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How do learners learn?

Discussion in 'New Riders and Riding Tips' at netrider.net.au started by jdl1306, Jun 5, 2007.

  1. Had my L's since April and a bike for a few weeks. I've been out and about on short bursts just picking up skills - love it! I've actually been riding around a new estate just practising things; cornering, hill starts, doing circles in the t-intersections there... Pretty much just getting used to the bike (zx-2r) and riding in general.

    I'd like to know what the best way of learning is though! Sounds stupid but i don't want to pick up bad habits, not knowing what bad habits are! Lets face it the L's test and course is rubbish. I hadn't been on 2 wheels before that day and didn't find it hard at all.

    So do i just get out there like i've been doing or are there things i should be practising to improve on or what? I've been around the local neighbourhood and find the bike good, but it's very different to the car obviously!

    What i'm unsure about the most is speed. I have no feel for speed on the bike. I could drive my car blind and tell you what speed i was going by the sound and feel, but find the need to look at the gauges on the bike to know where i'm at. This translates into me not really know what is an appropriate speed to corner at and taking my eyes off the road where i feel it's better they are! Is more time in the saddle the only way to compensate or are there any pointers? I'm trying to get out whenever i can, and have used traffic to gauge speed, but we all know how much that varies between drivers too.

    What are the most common things new riders do wrong (i'll eventually get into the habit of turning indicators off!)? I don't want to be another idiot on 2 wheels oblivious to my surrounds ticking off other road users and giving riders a bad name!
  2. You learn by doing, your bike will become second nature like your car has. Talk to people, read some of the huge number of riding and tech books, do your own spannering to help you understand more and more about how your bike works.

    Do courses, there's nothing that will get you up to speed faster. Watch people and ask them things. Ride in all sorts of conditions, on all sorts of roads. Don't be afraid to tackle gravel or grass. Learn to find the extremes of your bike's handling.

    Go to coffee nights and gasbag about bikes and riding all night. Trust nobody's opinion, take it all on board and evaluate for yourself. Ride with people and decide for yourself what it is that makes a good rider. Find people you want to be like and people you definately don't want to be like, and figure out what the difference between them is.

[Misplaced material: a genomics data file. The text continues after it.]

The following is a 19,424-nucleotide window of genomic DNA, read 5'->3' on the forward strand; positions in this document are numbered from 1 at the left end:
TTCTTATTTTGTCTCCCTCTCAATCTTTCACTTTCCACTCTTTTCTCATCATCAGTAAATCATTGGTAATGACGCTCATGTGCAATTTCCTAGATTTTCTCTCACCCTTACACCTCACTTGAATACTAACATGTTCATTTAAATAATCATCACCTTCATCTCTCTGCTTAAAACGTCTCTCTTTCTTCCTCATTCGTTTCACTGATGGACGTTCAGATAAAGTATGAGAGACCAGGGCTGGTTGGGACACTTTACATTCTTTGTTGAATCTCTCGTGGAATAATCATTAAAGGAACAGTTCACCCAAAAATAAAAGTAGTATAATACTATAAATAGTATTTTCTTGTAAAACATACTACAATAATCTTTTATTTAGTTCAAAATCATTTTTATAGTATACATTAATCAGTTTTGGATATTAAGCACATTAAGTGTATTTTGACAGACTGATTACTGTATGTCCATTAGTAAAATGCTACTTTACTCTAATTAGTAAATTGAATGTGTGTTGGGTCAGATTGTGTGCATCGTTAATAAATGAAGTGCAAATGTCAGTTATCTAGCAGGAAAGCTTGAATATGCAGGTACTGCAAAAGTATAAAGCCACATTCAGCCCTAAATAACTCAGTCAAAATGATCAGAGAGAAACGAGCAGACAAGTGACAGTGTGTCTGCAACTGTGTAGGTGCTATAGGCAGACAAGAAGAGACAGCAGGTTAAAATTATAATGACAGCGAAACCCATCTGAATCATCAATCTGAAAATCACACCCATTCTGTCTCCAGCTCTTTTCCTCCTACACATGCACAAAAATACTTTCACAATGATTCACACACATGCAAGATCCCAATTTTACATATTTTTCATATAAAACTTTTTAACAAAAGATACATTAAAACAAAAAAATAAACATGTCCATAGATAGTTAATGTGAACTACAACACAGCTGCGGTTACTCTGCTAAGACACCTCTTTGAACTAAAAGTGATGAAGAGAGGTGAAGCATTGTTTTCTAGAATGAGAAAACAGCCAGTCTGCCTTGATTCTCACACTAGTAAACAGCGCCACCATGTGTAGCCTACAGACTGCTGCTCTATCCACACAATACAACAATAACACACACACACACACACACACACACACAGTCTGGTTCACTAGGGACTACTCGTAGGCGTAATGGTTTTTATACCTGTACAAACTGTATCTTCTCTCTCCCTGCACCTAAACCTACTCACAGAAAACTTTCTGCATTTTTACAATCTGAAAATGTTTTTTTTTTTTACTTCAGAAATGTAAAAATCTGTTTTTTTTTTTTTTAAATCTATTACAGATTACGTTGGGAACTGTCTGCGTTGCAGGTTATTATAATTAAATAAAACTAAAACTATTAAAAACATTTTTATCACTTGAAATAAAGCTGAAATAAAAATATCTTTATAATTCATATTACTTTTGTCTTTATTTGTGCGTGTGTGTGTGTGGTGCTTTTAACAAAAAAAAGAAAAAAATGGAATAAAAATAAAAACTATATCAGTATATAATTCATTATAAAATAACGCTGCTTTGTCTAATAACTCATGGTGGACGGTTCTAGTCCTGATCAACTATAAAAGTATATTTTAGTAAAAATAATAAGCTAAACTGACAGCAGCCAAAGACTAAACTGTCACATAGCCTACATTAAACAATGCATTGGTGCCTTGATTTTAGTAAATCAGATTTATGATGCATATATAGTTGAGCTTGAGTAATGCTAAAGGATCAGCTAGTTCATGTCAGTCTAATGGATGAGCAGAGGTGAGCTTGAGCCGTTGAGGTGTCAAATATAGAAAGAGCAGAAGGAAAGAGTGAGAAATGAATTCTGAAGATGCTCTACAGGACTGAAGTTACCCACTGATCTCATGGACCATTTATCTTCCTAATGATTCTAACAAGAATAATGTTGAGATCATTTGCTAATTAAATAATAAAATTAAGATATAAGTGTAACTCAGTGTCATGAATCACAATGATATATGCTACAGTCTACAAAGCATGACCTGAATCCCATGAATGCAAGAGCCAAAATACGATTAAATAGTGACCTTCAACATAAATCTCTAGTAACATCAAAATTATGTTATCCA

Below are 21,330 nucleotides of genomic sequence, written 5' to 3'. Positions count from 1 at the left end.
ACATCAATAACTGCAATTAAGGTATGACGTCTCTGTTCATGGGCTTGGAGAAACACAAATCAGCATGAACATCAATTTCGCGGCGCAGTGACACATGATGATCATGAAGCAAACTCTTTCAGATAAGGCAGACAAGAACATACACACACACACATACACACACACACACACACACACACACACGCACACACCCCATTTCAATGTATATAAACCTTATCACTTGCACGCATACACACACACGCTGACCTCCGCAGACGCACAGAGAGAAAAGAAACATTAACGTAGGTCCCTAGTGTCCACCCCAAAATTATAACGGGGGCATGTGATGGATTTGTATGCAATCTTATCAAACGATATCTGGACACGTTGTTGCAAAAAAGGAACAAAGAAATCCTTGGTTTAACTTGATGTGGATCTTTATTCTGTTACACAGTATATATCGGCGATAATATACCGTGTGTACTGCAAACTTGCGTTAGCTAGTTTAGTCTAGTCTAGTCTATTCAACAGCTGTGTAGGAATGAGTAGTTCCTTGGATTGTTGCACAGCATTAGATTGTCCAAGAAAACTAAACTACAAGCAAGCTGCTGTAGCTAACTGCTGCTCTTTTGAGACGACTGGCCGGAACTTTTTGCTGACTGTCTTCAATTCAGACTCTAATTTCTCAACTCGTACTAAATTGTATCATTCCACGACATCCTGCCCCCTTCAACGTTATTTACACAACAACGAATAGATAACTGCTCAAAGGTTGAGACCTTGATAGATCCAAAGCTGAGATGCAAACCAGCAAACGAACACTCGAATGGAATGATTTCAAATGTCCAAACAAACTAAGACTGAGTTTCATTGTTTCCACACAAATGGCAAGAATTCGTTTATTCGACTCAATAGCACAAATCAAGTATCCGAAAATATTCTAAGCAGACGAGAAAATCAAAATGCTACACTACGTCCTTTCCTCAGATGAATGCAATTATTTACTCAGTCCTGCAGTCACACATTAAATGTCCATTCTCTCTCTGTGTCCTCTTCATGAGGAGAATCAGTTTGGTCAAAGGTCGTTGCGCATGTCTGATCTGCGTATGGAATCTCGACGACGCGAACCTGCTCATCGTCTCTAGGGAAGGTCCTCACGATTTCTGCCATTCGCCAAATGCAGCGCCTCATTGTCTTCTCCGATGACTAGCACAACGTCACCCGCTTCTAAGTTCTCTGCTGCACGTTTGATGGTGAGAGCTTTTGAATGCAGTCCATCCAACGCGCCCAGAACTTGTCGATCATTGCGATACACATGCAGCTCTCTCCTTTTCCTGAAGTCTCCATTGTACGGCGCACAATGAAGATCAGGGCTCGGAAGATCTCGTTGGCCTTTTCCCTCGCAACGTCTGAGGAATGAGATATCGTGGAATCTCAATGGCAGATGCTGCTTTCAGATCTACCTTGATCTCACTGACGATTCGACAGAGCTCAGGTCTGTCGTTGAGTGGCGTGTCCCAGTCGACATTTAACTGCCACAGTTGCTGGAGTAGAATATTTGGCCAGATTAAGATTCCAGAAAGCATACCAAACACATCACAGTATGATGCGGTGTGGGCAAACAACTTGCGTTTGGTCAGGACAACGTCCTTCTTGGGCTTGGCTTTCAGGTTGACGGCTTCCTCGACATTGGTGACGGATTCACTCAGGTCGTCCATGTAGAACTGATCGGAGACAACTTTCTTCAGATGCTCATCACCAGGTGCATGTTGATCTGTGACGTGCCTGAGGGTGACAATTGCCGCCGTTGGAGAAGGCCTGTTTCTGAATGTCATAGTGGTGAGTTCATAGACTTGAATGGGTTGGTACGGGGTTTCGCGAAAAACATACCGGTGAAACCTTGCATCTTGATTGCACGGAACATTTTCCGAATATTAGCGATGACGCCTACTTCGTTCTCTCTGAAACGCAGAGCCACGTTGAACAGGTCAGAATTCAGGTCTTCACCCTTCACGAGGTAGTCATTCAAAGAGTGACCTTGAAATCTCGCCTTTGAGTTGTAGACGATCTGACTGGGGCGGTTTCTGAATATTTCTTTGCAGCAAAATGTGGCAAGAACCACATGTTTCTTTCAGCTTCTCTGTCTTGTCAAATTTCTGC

Watch bike races, trials riders, stunters, dirt bike riders and those mad japanese gymkhana guys on youtube. See what you can pick up.

    Don't stay off your bike for too long, you'll be surprised how little time away from a bike it takes to start feeling rusty.

    Read and participate in interweb discussion boards like these. Learn to tell what's quality information and what's crap, you'll find more of one than the other ;)

    Here's a bunch of fantastic articles to get your reading started:

    But remember, not everything you read is true, and none of it can make a difference until it becomes second nature, so when you've read about a concept, make sure you practice it on the road so it becomes part of your arsenal.
  3. the things I f&%$#d up were braking distances and changing lanes too late when coming out to get round a parked car etc without stress.
    do these without thinking in the car and all of a sudden have to think again! :shock:
  4. Hi jdl,
    your best bet is to hook up with a mentor in your area who can ride behind you offer some tips. Not sure where you are, do you mean Maidstone?

    I learnt a lot from joning Learner friendly NR group rides and also the Yarra Ranges Ride offered by HART and Yarra Council. Too bad they only operate in the warmer months.

    Best advice I can offer is ride lots, and ride to the conditions, leaving plenty of room for error. You will soon get used to the speeds you are doing just by listening to the sound of your engine. learning what gear you are in and what rev range your bike like to sit at is a good way to tell you speed without glancing at instruments all the time. e.g I know my bike likes to hover around 8,000 rpm in 3rd gear to do 60kph. will happily do 80kph at about 10,000 rpm and starts screaming at 12-14,000 rpm after that.

    Just like any kind of learning it's going to take time, I remember asking another rider when I was still on L's "What's the highest you've revved you bike to?"
    The answer was a raised eyebrow and a very confused "umm... redline"